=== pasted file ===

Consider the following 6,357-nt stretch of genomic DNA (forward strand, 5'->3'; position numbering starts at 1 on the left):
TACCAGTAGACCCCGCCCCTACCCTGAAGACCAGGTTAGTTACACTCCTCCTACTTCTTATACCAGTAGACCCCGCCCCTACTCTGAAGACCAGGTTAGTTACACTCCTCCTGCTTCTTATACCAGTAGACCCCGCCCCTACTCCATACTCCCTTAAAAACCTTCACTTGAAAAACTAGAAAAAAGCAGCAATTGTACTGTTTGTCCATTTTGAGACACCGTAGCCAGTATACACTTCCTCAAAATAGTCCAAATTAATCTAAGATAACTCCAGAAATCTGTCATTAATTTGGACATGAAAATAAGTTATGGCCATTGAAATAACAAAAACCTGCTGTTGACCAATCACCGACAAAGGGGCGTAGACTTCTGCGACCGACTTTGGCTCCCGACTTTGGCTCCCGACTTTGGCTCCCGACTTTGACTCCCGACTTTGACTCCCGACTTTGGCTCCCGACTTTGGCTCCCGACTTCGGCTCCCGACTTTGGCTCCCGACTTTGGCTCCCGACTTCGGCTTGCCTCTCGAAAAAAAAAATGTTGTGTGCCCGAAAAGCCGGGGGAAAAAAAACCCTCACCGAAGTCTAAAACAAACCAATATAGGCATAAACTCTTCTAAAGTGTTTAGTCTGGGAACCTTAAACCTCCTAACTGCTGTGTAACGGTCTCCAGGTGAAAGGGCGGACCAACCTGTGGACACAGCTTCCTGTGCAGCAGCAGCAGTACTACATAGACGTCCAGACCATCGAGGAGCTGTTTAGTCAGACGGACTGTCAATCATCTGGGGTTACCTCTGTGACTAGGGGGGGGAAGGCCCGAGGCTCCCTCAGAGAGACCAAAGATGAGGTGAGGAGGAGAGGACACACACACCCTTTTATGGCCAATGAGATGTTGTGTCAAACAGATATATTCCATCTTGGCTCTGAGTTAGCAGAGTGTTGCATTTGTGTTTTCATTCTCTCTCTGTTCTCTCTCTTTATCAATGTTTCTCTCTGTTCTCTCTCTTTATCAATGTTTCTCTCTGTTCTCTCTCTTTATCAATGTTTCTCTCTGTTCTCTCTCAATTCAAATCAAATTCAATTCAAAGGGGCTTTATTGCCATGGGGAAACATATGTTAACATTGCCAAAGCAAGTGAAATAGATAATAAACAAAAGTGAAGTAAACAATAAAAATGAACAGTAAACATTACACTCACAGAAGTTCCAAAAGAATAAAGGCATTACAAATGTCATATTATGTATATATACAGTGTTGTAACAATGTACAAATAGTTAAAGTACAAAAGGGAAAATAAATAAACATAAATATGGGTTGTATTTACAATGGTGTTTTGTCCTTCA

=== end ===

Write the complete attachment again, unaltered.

Consider the following 6,357-nt stretch of genomic DNA (forward strand, 5'->3'; position numbering starts at 1 on the left):
TACCAGTAGACCCCGCCCCTACCCTGAAGACCAGGTTAGTTACACTCCTCCTACTTCTTATACCAGTAGACCCCGCCCCTACTCTGAAGACCAGGTTAGTTACACTCCTCCTGCTTCTTATACCAGTAGACCCCGCCCCTACTCCATACTCCCTTAAAAACCTTCACTTGAAAAACTAGAAAAAAGCAGCAATTGTACTGTTTGTCCATTTTGAGACACCGTAGCCAGTATACACTTCCTCAAAATAGTCCAAATTAATCTAAGATAACTCCAGAAATCTGTCATTAATTTGGACATGAAAATAAGTTATGGCCATTGAAATAACAAAAACCTGCTGTTGACCAATCACCGACAAAGGGGCGTAGACTTCTGCGACCGACTTTGGCTCCCGACTTTGGCTCCCGACTTTGGCTCCCGACTTTGACTCCCGACTTTGACTCCCGACTTTGGCTCCCGACTTTGGCTCCCGACTTCGGCTCCCGACTTTGGCTCCCGACTTTGGCTCCCGACTTCGGCTTGCCTCTCGAAAAAAAAAATGTTGTGTGCCCGAAAAGCCGGGGGAAAAAAAACCCTCACCGAAGTCTAAAACAAACCAATATAGGCATAAACTCTTCTAAAGTGTTTAGTCTGGGAACCTTAAACCTCCTAACTGCTGTGTAACGGTCTCCAGGTGAAAGGGCGGACCAACCTGTGGACACAGCTTCCTGTGCAGCAGCAGCAGTACTACATAGACGTCCAGACCATCGAGGAGCTGTTTAGTCAGACGGACTGTCAATCATCTGGGGTTACCTCTGTGACTAGGGGGGGGAAGGCCCGAGGCTCCCTCAGAGAGACCAAAGATGAGGTGAGGAGGAGAGGACACACACACCCTTTTATGGCCAATGAGATGTTGTGTCAAACAGATATATTCCATCTTGGCTCTGAGTTAGCAGAGTGTTGCATTTGTGTTTTCATTCTCTCTCTGTTCTCTCTCTTTATCAATGTTTCTCTCTGTTCTCTCTCTTTATCAATGTTTCTCTCTGTTCTCTCTCTTTATCAATGTTTCTCTCTGTTCTCTCTCAATTCAAATCAAATTCAATTCAAAGGGGCTTTATTGCCATGGGGAAACATATGTTAACATTGCCAAAGCAAGTGAAATAGATAATAAACAAAAGTGAAGTAAACAATAAAAATGAACAGTAAACATTACACTCACAGAAGTTCCAAAAGAATAAAGGCATTACAAATGTCATATTATGTATATATACAGTGTTGTAACAATGTACAAATAGTTAAAGTACAAAAGGGAAAATAAATAAACATAAATATGGGTTGTATTTACAATGGTGTTTTGTCCTTCA